If you’ve ever lived in a big city, you know that your chances of seeing wild animals are pretty slim … unless you go to the zoo.
Evidently, European architects at the beginning of the 20th century felt the same way, so they started incorporating wildlife into the newest architectural trend - Art Nouveau.
When we started our Baltic journey in Helsinki, Finland, we soon realized that everywhere we looked there were animals adorning the buildings. Some were embedded in balconies and doorways; others sat proudly atop pedestals and rooflines. Most were surprisingly realistic, but a few took a fanciful twist.
Our curiosity was aroused so we did some research, looking for explanations. The answers were fascinating.
Animals Were a Way to Bring Nature into the City
Art Nouveau was an urban style created specifically to decorate the streets of the large cities that had grown so dramatically at the end of the 19th Century, displacing resident wildlife. One of Art Nouveau’s major design goals was to bring nature into an urban environment. That’s why we saw realistic squirrels, swans, ferrets and foxes.
Our next question was, “Why are there so many bears in Finnish architecture?”
Animals Celebrate a National Mythology
In Finnish folklore the bear was the most sacred of animals, embodying the spirits of their forefathers. Today the bear is revered as the country’s national animal. While strolling through town, whether we looked up … or down, the bears were everywhere!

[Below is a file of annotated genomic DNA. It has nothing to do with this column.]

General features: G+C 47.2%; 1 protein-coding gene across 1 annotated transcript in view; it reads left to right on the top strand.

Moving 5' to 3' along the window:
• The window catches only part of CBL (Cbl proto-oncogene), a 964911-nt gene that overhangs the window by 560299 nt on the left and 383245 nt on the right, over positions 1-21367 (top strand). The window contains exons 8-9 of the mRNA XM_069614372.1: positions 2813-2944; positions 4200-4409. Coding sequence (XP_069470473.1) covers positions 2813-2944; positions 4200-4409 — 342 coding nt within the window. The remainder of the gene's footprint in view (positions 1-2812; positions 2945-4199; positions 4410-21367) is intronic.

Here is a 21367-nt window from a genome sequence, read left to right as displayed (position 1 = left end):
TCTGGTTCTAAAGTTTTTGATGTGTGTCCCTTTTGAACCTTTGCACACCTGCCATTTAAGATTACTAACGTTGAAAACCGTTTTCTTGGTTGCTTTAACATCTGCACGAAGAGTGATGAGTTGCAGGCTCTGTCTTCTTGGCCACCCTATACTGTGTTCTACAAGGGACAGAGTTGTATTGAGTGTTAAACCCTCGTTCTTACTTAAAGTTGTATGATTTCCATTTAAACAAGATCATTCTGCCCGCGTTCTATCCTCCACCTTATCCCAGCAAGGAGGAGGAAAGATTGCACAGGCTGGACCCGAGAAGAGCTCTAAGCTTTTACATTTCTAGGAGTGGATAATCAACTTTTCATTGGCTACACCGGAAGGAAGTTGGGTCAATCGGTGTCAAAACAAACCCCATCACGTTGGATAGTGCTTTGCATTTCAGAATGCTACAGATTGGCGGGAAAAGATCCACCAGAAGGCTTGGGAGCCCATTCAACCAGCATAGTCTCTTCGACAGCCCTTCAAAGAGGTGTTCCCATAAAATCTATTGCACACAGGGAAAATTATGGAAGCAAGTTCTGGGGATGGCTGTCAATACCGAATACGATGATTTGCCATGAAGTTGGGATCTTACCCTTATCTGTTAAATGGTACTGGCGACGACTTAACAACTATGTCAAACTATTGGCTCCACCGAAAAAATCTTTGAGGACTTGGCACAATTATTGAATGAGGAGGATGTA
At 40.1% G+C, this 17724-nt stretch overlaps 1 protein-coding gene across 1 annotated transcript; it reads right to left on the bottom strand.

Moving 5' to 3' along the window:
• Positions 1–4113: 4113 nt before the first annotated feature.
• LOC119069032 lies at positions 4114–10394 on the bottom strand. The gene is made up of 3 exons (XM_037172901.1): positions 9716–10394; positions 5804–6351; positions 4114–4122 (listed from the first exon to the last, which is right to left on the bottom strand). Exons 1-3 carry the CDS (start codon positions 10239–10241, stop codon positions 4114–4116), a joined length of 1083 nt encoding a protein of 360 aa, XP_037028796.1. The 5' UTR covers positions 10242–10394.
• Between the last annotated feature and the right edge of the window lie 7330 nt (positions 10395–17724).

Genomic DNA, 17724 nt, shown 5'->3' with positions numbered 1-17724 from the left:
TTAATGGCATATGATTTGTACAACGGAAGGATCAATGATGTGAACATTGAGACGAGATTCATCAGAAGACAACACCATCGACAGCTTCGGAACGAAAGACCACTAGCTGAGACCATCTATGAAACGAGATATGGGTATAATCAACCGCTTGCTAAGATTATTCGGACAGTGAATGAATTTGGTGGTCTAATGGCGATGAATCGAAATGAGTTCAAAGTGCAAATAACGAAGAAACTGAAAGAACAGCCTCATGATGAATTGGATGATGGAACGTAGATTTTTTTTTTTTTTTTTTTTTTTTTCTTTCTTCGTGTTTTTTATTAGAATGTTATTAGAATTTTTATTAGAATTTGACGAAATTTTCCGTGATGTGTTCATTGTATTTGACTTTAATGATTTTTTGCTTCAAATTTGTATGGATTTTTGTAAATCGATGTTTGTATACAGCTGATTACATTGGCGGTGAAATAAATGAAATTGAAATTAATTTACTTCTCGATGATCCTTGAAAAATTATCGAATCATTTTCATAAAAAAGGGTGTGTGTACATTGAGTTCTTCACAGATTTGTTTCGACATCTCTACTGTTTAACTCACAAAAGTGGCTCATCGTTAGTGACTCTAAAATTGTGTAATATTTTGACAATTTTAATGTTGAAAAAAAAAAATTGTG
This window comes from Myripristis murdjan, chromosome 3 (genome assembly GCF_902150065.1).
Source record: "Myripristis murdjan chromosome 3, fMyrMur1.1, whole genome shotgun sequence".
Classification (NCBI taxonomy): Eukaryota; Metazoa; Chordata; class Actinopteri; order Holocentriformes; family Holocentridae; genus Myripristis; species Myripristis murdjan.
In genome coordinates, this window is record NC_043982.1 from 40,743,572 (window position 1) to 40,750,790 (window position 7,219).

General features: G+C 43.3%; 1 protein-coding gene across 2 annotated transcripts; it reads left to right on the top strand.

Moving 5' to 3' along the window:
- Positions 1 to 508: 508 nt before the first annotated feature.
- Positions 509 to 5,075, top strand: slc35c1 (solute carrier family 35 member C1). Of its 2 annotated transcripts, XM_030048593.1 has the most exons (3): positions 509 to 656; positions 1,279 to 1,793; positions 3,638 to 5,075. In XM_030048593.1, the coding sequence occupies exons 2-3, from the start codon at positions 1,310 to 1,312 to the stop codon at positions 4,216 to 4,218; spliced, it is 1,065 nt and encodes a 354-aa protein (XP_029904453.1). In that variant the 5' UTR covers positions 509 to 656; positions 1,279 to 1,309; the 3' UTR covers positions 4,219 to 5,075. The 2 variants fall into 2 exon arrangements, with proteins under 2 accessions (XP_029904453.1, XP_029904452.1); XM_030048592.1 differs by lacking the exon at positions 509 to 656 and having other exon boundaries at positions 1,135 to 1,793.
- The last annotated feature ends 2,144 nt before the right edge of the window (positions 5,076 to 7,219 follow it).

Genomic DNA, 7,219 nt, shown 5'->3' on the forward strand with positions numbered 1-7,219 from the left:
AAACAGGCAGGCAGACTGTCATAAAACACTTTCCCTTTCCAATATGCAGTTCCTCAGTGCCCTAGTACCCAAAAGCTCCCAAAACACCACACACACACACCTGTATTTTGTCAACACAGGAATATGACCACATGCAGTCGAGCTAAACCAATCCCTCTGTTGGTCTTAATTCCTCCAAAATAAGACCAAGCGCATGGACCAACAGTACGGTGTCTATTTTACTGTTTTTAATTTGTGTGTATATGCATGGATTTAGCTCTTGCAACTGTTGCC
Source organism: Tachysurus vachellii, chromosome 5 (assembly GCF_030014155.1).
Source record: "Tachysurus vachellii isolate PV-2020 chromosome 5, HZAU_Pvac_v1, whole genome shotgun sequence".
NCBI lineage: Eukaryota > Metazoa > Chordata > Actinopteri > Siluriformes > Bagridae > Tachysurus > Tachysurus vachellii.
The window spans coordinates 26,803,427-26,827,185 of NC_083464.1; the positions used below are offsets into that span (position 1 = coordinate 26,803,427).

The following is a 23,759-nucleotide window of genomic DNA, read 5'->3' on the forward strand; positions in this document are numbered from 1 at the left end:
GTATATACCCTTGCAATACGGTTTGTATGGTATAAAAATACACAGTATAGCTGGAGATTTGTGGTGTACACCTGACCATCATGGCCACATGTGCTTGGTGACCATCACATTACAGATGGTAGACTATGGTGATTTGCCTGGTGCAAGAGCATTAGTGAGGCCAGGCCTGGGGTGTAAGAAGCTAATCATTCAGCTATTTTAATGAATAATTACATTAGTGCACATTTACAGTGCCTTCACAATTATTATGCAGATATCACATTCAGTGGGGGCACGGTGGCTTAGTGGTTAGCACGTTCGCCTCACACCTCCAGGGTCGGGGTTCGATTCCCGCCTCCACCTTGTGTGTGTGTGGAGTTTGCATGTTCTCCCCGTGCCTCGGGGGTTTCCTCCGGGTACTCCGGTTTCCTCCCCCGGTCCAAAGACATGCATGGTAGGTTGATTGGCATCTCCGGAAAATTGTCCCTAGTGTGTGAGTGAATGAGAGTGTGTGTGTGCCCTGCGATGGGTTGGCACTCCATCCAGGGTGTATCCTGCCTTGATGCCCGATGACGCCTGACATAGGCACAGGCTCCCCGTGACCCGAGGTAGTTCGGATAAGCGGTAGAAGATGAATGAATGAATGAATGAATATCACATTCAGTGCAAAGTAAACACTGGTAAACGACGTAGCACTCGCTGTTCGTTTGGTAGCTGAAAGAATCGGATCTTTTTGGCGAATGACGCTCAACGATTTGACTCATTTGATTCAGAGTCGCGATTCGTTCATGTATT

Artists Explored the New Scientific Concepts of the 19th Century
When we spied a “trail of snails” across the front of this building, we scratched our heads in wonder. It turns out that 19th century improvements to the microscope, and renewed interest in biology, encouraged artists to turn their attention to the smallest of creatures.
Darwin’s Theory of Evolution spawned a new interest in the origins of life and how species evolve. Artists were particularly fascinated with monkeys and other primates.
But the concept of evolution proved to be artistically confusing. The scene above this Gothic doorway depicts an unusual evolutionary sequence, with animals morphing into humans … or is it vice versa?
When we moved on to Riga, Latvia we noticed the architectural animals shifted from realistic …
… to whimsical.
And we did spy a lovely sphinx (with a Jimmy Durante nose). Fortunately she wasn’t asking any riddles that day so we were safe!
Terri and James